Event Title

Response of Lipoxygenase Expression to Wounding and Methyl Jasmonate in Soybean Leaves

Location

CSU Ballroom

Start Date

9-4-2012 10:00 AM

End Date

9-4-2012 11:30 AM

Student's Major

Chemistry and Geology

Student's College

Science, Engineering and Technology

Mentor's Name

James Rife

Mentor's Department

Chemistry and Geology

Mentor's College

Science, Engineering and Technology

Description

Lipoxygenases (LOXs) are enzymes which catalyze the peroxidation of polyunsaturated fatty acids. They function in development, growth and response to pathogenic attack including mechanical wounding. There are multiple isozymes of LOX in soybean. It has been reported that each isozyme has a distinct function in different stages of growth. Studies have shown that the expression of some isoforms of LOX is enhanced after wounding or treatment with jasmonic acid (JA) or methyl jasmonate (MJ), a mediator of plant defense mechanism. This project investigated the relationship between wounding, MJ treatment and expression of LOX isoenzymes including LOX10 using Quantitative Polymerase Chain Reaction. Soybean plants were raised in a growth chamber. When the plants reached the bifoliate stage, two sets of experimental plants were used. One set was wounded by crimping the leaves with a clamp. The other set was not wounded. Both sets of experimental plants were sealed in an aquarium containing MJ vapor. Control plants were sealed in an aquarium with no MJ. Leaves were harvested at 0, 3, 6, and 24 hours after treatment. RNA was isolated from the samples using an RNeasy Plant Minikit from Qiagen. RNA quantities were estimated from the absorbance at 260nm. A High-Capacity cDNA Reverse Transcription kit from Applied Biosystems was used to make cDNA copies of the mRNAs. Relative quantities of the LOX mRNA were measured by qPCR on a Plus One Real-Time PCR System from Applied Biosystems. SYBR green was used to detect the PCR products.

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Apr 9th, 10:00 AM Apr 9th, 11:30 AM

Response of Lipoxygenase Expression to Wounding and Methyl Jasmonate in Soybean Leaves

CSU Ballroom

Lipoxygenases (LOXs) are enzymes which catalyze the peroxidation of polyunsaturated fatty acids. They function in development, growth and response to pathogenic attack including mechanical wounding. There are multiple isozymes of LOX in soybean. It has been reported that each isozyme has a distinct function in different stages of growth. Studies have shown that the expression of some isoforms of LOX is enhanced after wounding or treatment with jasmonic acid (JA) or methyl jasmonate (MJ), a mediator of plant defense mechanism. This project investigated the relationship between wounding, MJ treatment and expression of LOX isoenzymes including LOX10 using Quantitative Polymerase Chain Reaction. Soybean plants were raised in a growth chamber. When the plants reached the bifoliate stage, two sets of experimental plants were used. One set was wounded by crimping the leaves with a clamp. The other set was not wounded. Both sets of experimental plants were sealed in an aquarium containing MJ vapor. Control plants were sealed in an aquarium with no MJ. Leaves were harvested at 0, 3, 6, and 24 hours after treatment. RNA was isolated from the samples using an RNeasy Plant Minikit from Qiagen. RNA quantities were estimated from the absorbance at 260nm. A High-Capacity cDNA Reverse Transcription kit from Applied Biosystems was used to make cDNA copies of the mRNAs. Relative quantities of the LOX mRNA were measured by qPCR on a Plus One Real-Time PCR System from Applied Biosystems. SYBR green was used to detect the PCR products.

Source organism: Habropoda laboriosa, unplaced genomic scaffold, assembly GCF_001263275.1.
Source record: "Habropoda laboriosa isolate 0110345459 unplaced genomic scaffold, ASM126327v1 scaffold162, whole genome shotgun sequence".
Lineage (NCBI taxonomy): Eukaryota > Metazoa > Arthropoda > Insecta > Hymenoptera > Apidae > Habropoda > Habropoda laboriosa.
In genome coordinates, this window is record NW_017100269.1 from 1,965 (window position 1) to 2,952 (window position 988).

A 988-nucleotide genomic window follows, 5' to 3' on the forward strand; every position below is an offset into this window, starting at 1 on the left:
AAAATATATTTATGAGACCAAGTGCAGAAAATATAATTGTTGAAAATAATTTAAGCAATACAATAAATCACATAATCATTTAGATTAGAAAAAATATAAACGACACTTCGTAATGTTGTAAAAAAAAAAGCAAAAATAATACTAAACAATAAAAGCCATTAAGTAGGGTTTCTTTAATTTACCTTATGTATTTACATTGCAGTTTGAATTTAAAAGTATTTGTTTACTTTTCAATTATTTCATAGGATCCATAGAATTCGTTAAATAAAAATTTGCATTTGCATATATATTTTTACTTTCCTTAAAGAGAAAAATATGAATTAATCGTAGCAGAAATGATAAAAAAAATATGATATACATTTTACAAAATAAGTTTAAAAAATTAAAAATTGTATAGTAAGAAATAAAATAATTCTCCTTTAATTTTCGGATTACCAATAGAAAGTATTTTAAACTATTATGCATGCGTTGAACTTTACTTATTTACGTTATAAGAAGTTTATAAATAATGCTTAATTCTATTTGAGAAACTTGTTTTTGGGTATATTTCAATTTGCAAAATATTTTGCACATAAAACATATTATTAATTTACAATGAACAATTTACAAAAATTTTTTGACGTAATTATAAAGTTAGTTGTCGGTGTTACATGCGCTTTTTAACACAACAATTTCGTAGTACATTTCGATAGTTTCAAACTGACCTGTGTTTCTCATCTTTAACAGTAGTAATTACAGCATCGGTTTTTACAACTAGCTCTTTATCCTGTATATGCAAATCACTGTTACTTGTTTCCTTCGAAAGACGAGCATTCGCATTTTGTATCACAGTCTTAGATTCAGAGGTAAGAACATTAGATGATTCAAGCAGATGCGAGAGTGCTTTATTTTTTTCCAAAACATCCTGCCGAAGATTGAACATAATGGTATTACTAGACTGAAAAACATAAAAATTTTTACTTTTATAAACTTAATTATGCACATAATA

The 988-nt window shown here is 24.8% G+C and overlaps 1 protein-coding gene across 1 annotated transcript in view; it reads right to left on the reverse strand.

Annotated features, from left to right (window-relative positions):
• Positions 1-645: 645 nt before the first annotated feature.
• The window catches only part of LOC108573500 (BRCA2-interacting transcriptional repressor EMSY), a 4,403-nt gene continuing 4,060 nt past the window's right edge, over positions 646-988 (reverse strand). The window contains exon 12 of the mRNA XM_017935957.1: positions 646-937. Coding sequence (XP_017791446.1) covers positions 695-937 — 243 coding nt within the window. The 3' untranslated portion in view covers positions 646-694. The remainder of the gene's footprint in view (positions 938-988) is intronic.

Recommended Citation

Lee, Jiyeong. "Response of Lipoxygenase Expression to Wounding and Methyl Jasmonate in Soybean Leaves." Undergraduate Research Symposium, Mankato, MN, April 9, 2012.
http://cornerstone.lib.mnsu.edu/urs/2012/poster-session-A/34